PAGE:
Is Amazon Making the Wrong Move?

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Daniel Harrison Willis

amazon-drive-up-grocery-storeAmazon is planning to open 2000 grocery stores across the United States, its largest push into the brick and mortar space yet. Internally named “Project Como,” Amazon plans to open 20 Amazon Fresh stores in several major metropolitan areas, including New York and Miami, over the next year. These stores will effectively act as the beta versions of a pilot program designed to test out several different store concepts.

graphOne store, known as a “click and collect” concept, will allow consumers to order groceries on amazon’s website and pick them up in the store. Another store, similar to a traditional grocery store, will enable customers to shop for perishable goods in the store and have durable goods shipped directly to their residence. Yet another will feature a drive through where customers can order and pick up their groceries in a 2-hour time frame. At first glance, it might seem that Amazon is a bit out of their wheelhouse on this. It may also seem like Amazon is not exactly sure how the end-product will work. However, some food industry experts say that Amazon knows exactly what they are doing.

 

INGLEWOOD, CA - JUNE 27: An Amazon Fresh truck arrives at a warehouse on June 27, 2013 in Inglewood, California. Amazon began groceries and fresh produce delivery on a trial basis to select Los Angeles neighberhoods free of charge for Amazon Prime members. AmazonFresh lets you order groceries and have them delivered on the same day. (Photo by Kevork Djansezian/Getty Images)
INGLEWOOD, CA – JUNE 27: An Amazon Fresh truck arrives at a warehouse on June 27, 2013 in Inglewood, California. Amazon began groceries and fresh produce delivery on a trial basis to select Los Angeles neighberhoods free of charge for Amazon Prime members. AmazonFresh lets you order groceries and have them delivered on the same day. (Photo by Kevork Djansezian/Getty Images)

One reason is that the food market, in general, represents one of the last major markets with a high level of inefficiency. It features a bevy of middle men throughout the supply chain who tack on high margins wherever possible, squeezing both the customer and the grower. Amazon plans to tackle this issue with their superior buying power and “best in class” logistics operation. By leveraging their existing network of fulfillment centers and logistics hubs, they will be able to supply their own stores with fresh produce, cutting out the wholesalers and distributors who eat into grocery store profits.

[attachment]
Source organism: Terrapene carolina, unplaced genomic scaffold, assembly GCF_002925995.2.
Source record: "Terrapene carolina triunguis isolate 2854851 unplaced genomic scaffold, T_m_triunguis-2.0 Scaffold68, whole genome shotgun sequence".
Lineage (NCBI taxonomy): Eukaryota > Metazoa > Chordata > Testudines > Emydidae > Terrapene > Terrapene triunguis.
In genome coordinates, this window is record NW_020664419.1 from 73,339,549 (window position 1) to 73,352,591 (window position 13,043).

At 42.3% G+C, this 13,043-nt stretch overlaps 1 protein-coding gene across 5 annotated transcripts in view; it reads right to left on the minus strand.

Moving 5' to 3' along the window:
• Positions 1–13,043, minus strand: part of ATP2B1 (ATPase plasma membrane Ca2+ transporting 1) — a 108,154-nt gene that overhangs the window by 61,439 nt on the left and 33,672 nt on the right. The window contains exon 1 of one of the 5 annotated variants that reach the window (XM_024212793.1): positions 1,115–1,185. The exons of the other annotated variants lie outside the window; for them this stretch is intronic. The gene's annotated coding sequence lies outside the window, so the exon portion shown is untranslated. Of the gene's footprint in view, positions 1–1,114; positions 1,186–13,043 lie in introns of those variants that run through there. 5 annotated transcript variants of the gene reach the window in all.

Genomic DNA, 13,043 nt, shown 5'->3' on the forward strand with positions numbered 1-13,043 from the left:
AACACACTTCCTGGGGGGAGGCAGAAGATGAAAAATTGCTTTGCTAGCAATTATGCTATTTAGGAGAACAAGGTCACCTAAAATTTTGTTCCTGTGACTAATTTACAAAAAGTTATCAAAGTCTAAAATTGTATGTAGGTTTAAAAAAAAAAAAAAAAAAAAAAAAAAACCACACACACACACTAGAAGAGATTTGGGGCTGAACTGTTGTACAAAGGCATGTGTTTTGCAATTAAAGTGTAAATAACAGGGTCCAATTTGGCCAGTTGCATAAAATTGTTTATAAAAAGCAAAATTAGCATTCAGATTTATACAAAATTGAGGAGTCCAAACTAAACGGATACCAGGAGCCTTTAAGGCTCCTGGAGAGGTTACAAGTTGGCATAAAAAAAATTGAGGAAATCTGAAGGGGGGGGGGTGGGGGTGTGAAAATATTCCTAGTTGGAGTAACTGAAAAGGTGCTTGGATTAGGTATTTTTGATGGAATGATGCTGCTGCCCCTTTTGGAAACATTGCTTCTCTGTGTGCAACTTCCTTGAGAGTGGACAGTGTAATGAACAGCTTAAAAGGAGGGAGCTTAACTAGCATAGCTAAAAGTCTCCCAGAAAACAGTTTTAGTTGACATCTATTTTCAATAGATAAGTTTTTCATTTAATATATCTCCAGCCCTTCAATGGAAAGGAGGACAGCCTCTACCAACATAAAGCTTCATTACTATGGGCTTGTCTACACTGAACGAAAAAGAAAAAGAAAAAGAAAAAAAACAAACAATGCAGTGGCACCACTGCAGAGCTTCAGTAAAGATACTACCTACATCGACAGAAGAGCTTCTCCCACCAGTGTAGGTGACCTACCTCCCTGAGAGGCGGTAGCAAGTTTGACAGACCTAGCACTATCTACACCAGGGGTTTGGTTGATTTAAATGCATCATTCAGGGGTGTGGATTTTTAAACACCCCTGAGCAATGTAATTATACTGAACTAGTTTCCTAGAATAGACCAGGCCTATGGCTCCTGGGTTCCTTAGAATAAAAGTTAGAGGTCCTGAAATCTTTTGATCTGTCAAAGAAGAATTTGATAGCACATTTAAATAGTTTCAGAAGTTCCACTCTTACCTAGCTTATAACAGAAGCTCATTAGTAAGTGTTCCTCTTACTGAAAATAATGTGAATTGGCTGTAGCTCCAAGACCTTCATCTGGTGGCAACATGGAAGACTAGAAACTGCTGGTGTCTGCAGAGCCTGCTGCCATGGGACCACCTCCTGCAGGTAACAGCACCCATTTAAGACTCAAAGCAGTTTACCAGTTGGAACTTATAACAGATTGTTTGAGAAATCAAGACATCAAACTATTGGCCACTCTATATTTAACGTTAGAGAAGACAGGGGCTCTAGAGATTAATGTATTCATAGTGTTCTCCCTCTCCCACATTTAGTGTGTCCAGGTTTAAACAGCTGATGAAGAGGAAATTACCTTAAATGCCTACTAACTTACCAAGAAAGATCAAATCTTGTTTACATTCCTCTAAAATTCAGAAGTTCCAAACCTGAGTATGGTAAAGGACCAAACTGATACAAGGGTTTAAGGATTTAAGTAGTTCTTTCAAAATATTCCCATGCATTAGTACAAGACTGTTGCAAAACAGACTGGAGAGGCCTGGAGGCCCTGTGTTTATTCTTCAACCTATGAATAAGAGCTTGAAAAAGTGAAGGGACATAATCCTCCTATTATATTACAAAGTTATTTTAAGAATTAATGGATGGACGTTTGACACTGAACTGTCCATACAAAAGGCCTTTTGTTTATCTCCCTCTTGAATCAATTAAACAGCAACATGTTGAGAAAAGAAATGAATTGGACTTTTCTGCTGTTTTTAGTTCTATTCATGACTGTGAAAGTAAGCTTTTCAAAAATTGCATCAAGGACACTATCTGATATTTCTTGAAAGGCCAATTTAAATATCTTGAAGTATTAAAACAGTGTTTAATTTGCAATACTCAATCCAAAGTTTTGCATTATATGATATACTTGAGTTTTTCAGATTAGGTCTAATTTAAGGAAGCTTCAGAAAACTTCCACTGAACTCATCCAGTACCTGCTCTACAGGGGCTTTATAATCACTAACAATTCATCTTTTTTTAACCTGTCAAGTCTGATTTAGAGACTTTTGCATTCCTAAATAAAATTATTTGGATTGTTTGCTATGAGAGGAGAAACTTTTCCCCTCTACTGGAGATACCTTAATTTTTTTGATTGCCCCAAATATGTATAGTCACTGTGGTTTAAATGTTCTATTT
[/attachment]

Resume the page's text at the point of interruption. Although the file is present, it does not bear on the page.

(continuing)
This makes sense when one considers the fact that distributors and wholesalers both enjoy very good margins, usually between 20-35%. If Amazon can obtain those margins while reducing costs via superior logistics, it is a win-win for them. Tack on the fact that they will be able to pre-sell most their durable and shelf-stable goods online, one can see how they might be able to save floor space and still have more sales “per store.”

Grocery store aisle.
Grocery store aisle.

Think about the last time you went to a grocery store. You may have noticed that the entire center of the supermarket was filled with shelf-stable goods. Only the outside lane, as you walk around the store, has fresh goods and produce. Amazon is essentially betting that there is no reason the center of the store cannot be replaced with an online shopping experience. You need peanut butter, great, it will be at your door in two hours. Why wait in line. Why get out of the car. Most Americans value time and convenience, and Amazon is finding a way to give it to them.

Should they be successful, Amazon will shake up the grocery industry, and the broader retail sector, in a major way. By cutting out the middle of the grocery store, Amazon Markets are projected to have the same throughput sales capacity as grocery stores three to four times their size. This means that they would effectively be able to compete against the major tenant of most neighborhood suburban retail blocks in the United States, with a much smaller footprint. The full impact of this is still years away, but with a company as large as Amazon, the possibility is very real.

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